dc.identifier.apacitation Macey, B. M. (2005). <i>Probiotic effect of Vibrio midae SY9, Cryptococcus sp. SS1 and Debaryomyces hansenii AY1 on the growth and disease resistance of farmed Haliotis midae</i>. (Thesis). University of Cape Town ,Faculty of Science ,Department of Molecular and Cell Biology. Retrieved from http://hdl.handle.net/11427/13954 en_ZA
dc.identifier.chicagocitation Macey, Brett M. <i>"Probiotic effect of Vibrio midae SY9, Cryptococcus sp. SS1 and Debaryomyces hansenii AY1 on the growth and disease resistance of farmed Haliotis midae."</i> Thesis., University of Cape Town ,Faculty of Science ,Department of Molecular and Cell Biology, 2005. http://hdl.handle.net/11427/13954 en_ZA
dc.identifier.vancouvercitation Macey BM. Probiotic effect of Vibrio midae SY9, Cryptococcus sp. SS1 and Debaryomyces hansenii AY1 on the growth and disease resistance of farmed Haliotis midae. [Thesis]. University of Cape Town ,Faculty of Science ,Department of Molecular and Cell Biology, 2005 [cited yyyy month dd]. Available from: http://hdl.handle.net/11427/13954 en_ZA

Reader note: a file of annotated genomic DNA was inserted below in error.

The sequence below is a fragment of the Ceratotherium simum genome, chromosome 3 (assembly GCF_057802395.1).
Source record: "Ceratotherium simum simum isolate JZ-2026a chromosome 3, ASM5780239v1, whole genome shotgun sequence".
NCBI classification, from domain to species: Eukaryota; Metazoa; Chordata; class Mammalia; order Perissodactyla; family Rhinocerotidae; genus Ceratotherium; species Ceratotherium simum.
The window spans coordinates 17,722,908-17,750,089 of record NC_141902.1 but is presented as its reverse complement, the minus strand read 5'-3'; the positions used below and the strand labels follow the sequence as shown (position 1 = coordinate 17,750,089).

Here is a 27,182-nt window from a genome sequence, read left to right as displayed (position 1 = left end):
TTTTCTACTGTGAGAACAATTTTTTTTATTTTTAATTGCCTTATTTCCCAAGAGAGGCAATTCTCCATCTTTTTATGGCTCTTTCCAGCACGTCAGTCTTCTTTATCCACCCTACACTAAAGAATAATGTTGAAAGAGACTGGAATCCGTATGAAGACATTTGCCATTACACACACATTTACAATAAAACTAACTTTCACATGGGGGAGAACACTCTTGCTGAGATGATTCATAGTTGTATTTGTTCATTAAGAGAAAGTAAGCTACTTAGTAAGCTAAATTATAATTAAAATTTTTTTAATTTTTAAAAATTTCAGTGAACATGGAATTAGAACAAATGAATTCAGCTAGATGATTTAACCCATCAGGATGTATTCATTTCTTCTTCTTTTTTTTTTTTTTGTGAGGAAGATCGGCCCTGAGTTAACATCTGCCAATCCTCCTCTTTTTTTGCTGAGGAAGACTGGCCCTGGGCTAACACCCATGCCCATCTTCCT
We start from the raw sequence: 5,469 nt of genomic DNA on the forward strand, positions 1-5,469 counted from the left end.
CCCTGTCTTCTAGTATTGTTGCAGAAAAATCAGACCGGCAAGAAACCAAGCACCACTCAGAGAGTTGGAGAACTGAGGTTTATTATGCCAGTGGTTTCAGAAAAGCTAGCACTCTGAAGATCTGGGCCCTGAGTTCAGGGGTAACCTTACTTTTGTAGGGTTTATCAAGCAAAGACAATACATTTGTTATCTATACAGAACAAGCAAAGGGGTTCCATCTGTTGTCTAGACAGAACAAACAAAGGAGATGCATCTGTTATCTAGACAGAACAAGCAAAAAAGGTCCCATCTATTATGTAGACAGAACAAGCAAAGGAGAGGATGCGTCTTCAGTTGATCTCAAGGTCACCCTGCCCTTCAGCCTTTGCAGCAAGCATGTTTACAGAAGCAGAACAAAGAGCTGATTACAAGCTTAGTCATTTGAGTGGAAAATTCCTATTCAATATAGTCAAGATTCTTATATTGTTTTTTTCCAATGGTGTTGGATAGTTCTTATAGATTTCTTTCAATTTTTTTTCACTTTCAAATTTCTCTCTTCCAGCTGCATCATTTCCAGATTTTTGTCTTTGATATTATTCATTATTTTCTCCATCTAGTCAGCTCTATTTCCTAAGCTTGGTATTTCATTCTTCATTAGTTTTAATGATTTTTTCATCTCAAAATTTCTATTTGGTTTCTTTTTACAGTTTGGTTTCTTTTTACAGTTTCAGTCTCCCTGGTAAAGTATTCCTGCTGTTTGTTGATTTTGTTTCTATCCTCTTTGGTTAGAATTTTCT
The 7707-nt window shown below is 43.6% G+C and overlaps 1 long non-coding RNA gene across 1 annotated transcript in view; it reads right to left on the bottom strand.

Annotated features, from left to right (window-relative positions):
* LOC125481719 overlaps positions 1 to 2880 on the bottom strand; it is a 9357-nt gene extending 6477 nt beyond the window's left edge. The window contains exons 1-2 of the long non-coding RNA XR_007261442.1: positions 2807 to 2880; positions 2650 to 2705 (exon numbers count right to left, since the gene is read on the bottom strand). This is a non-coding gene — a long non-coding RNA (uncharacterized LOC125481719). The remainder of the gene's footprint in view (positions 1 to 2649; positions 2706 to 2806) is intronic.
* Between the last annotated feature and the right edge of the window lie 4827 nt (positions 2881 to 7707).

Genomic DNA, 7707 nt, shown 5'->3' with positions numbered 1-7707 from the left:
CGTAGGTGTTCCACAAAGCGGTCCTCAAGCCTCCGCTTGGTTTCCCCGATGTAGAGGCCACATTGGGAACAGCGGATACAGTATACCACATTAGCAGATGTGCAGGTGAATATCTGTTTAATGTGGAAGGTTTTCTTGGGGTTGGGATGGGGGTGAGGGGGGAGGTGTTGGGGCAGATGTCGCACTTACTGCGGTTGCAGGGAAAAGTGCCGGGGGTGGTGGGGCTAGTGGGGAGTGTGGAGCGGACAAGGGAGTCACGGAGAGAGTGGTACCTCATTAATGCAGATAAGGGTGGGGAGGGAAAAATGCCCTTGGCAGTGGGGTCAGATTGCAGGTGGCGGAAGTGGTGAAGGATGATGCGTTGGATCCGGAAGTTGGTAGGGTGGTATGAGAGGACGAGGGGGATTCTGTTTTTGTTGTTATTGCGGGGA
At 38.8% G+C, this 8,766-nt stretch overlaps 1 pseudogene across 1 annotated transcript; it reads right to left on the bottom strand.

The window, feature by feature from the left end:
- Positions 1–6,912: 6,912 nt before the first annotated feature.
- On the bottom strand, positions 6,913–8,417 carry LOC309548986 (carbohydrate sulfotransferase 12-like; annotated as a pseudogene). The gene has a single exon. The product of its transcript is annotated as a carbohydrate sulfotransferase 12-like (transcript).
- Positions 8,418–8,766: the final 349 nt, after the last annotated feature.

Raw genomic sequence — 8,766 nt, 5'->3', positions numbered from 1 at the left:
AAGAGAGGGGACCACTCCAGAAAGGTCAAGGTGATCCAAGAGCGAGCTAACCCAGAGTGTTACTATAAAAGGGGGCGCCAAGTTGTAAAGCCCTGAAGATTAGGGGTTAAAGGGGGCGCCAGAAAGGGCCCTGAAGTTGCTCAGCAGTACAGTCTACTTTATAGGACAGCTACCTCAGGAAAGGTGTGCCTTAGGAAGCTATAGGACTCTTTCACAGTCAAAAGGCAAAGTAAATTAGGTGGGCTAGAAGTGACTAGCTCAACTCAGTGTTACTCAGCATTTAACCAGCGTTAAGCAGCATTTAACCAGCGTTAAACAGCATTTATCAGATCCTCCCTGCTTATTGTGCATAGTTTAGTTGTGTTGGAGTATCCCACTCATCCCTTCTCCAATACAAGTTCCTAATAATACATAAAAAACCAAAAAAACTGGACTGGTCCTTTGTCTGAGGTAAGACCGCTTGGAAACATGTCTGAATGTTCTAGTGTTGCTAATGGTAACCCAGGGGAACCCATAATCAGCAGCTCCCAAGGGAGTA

dc.identifier.ris TY - Thesis / Dissertation AU - Macey, Brett M AB - Although the South African abalone, Haliotis midae, has been commercially harvested since 1949, successful cultivation of this species only began in the 1980s. Since then, the abalone mariculture industry has expanded dramatically and currently produces between 500 and 800 tons of abalone per year with a net farm gate value of approximately R125 million. However, disease has had a severe impact on the international aquaculture industry and is anticipated to become an increasingly important factor, together with the slow growth rate of H. midae, that will negatively impact on the further development and success of the local abalone mariculture industry. Thus, the future of H. midae mariculture in South Africa depends in part on the development of methods to enhance the growth rate and disease resistance of farmed H. midae. Erasmus et al. (1997) showed that abalone enteric bacteria enhanced digestive efficiency by secreting polysaccharolytic enzymes and it was suggested from these results that these bacterial enzymes could affect the growth rate of abalone. Furthermore, an overwhelming body of evidence has shown that probiotic microorganisms can significantly improve the growth rate and disease resistance of aquacultured animals. The aim of this study was to isolate enteric microorganisms from H. midae that are capable of hydrolyzing the various protein and starch substrates included in formulated abalone feeds. Upon identification, the selected microbes would be tested for their ability to colonize the digestive tract, improve digestion, growth and immunity of farmed H. midae. DA - 2005 DB - OpenUCT DP - University of Cape Town LK - https://open.uct.ac.za PB - University of Cape Town PY - 2005 T1 - Probiotic effect of Vibrio midae SY9, Cryptococcus sp. SS1 and Debaryomyces hansenii AY1 on the growth and disease resistance of farmed Haliotis midae TI - Probiotic effect of Vibrio midae SY9, Cryptococcus sp. SS1 and Debaryomyces hansenii AY1 on the growth and disease resistance of farmed Haliotis midae UR - http://hdl.handle.net/11427/13954 ER - en_ZA